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E.g.,

(1) You are getting yourselves into a very dangerous situation; get out of there at once.

The imperative following the first clause has an implied subject, so would this mean it is a coordinating clause? If the above sentence was coordinated with so, would that change the status of the clause?

(2) You should wear a suit, a clean shirt and a tie for the interview, and be punctual.

Is and be punctual a coordinating clause?

(3) Worcester is a very sought after porcelain, and is regarded as the finest of the period by many experts.

The following clause of this sentence contains a passive structure with an implied subject, so does this make it a full coordinating clause? How would the status of the sentence change if by many experts were omitted?

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1 Answer

All English clauses have subjects. However, the subjects of clauses are often deleted, by various rules, if they are predictable from context and from higher or parallel clauses.

In example (1), there are actually two sentences; semicolons are essentially periods. So the clauses are not really conjoined. The second sentence is an imperative, as noted, and Imperative Formation deletes second person subjects. Note that if you did connect them with and, the sentence would be ungrammatical

  • *You are getting yourselves into a very dangerous situation, and get out of there at once.

With true conjoined clauses, any material that's repeated in all clauses may be deleted from all but the first clause. Presuming a four-clause conjunction originally:

  • You should wear a suit for the interview and
    you should wear a clean shirt for the interview and
    you should wear a tie for the interview and
    you should be punctual for the interview.

There are several rules involved. One removes all but the last and; another (Conjunction Reduction) is what's at work in (2), where it applies three times -- once each to delete you should wear from the second and third clauses, leaving only the objects behind, and once to delete you should from the last clause, leaving only the verb phrase, which is different from the VP in the first 3 clauses.

(3) is another example of Conjunction Reduction, removing the reference to Worcester (probably it) in the second clause.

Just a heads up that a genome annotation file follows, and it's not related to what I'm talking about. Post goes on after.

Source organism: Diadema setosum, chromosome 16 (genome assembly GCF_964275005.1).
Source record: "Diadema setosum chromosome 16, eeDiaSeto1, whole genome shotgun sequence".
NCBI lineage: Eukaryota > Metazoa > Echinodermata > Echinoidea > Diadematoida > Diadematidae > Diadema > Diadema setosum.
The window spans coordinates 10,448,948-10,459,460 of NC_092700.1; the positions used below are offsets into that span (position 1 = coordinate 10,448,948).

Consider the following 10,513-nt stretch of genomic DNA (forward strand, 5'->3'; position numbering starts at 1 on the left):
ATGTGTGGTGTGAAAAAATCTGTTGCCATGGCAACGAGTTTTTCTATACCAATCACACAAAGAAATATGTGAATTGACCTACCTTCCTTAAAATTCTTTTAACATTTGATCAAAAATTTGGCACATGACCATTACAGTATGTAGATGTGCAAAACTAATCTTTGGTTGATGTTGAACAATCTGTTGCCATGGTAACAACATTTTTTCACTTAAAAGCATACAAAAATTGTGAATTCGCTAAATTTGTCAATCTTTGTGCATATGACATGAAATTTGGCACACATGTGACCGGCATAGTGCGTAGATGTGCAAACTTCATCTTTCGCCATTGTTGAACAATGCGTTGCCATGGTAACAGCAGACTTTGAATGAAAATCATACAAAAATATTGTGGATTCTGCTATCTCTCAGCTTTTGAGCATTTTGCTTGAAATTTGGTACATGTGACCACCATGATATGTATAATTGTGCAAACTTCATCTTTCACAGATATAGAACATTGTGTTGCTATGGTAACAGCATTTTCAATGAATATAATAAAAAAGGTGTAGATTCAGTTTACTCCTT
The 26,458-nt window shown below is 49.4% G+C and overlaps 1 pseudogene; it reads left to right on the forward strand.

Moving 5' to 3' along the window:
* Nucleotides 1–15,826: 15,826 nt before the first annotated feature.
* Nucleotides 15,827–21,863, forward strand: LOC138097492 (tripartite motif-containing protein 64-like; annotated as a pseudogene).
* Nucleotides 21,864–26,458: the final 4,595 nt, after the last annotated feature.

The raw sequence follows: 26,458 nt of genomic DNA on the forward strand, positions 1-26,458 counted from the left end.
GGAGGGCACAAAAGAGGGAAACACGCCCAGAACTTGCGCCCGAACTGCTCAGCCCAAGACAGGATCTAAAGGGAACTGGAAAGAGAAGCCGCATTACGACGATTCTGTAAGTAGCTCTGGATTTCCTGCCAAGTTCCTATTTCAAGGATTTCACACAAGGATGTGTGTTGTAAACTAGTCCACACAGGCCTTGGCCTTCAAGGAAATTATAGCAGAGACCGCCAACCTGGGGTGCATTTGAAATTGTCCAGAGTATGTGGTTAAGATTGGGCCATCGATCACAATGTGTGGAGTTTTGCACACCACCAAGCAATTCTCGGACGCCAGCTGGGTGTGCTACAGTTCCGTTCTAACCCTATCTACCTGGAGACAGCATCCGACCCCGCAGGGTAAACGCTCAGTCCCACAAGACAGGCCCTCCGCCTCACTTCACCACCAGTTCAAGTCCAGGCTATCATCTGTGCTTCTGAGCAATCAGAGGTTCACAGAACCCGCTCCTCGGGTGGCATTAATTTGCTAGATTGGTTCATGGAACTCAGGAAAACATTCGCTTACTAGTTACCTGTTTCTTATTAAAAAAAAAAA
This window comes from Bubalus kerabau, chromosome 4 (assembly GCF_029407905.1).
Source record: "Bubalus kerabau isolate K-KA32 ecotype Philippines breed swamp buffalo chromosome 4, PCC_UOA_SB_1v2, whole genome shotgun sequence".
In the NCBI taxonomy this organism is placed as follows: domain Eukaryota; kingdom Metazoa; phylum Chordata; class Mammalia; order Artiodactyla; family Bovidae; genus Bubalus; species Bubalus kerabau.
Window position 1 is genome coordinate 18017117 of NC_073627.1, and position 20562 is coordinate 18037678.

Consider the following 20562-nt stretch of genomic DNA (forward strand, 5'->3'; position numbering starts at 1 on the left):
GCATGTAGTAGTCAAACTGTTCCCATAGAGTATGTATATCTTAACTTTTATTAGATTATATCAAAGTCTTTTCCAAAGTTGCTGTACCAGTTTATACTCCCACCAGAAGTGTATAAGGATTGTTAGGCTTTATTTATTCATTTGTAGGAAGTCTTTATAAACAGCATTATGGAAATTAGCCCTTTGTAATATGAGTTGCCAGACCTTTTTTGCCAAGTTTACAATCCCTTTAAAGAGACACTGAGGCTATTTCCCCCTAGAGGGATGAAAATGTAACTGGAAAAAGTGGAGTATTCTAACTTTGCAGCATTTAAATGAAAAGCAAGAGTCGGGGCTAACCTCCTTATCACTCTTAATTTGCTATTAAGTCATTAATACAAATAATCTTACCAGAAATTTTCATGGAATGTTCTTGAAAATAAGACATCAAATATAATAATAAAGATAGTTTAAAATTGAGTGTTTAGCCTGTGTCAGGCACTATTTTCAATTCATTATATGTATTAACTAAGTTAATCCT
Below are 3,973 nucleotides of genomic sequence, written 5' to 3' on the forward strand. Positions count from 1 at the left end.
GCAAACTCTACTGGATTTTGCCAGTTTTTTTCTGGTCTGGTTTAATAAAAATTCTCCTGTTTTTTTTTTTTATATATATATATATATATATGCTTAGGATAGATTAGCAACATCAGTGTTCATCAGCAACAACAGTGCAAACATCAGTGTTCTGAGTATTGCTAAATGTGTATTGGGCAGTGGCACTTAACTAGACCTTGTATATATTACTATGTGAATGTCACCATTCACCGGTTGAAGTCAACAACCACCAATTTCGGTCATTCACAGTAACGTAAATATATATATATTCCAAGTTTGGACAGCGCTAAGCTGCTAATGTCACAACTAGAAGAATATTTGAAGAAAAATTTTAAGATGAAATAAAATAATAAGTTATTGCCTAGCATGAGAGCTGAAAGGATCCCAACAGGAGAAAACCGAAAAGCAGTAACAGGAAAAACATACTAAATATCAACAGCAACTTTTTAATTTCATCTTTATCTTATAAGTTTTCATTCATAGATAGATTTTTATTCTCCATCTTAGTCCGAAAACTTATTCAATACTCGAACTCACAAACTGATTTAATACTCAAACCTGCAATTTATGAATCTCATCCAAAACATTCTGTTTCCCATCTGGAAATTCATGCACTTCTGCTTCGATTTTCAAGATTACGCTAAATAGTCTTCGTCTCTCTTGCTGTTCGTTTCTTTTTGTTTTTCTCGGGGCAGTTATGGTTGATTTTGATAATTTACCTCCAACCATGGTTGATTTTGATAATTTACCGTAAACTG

But it's not only subjects that can be deleted; the following are Conjunction-Reduced sentences:

  • Bill, Mike, and Harry worked on it all day.
  • Bill rinsed, Mike washed, and Harry dried all the dishes.

A related rule, called Gapping, removes verbs alone:

  • Bill ordered steak, Mike chicken, and Harry fish.
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I find the second deletion awkward (“You should wear ... and be punctual”), perhaps because of the incomplete parallelism, perhaps because “to the interview” is in an awkward place in the sentence. Shorter variants seem OK (“You should wear a suit and tie and be punctual”). –  Bradd Szonye May 3 '13 at 20:12
    
Right. If you're going to start with four clauses and try to make the point forcefully, you're going to leave out practically everything except the important points. Better not to start with so many clauses in a single sentence, but that's not a grammatical problem. –  John Lawler May 3 '13 at 20:23
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The answers were good, but unfortunately I set the sentences purely to exemplify my question: even though they were dealt with well, I was more interested in the very basic question -- are imperatives and passives regarded fully as coordinating clauses? –  RoDaSm May 5 '13 at 11:06
    
Imperatives can be coordinated with imperatives, interrogatives with interrogatives, and declaratives with declaratives. Passive clauses can be coordinated with active clauses, provided they're both declaratives or interrogatives (there aren't any passive imperatives). –  John Lawler May 5 '13 at 14:20
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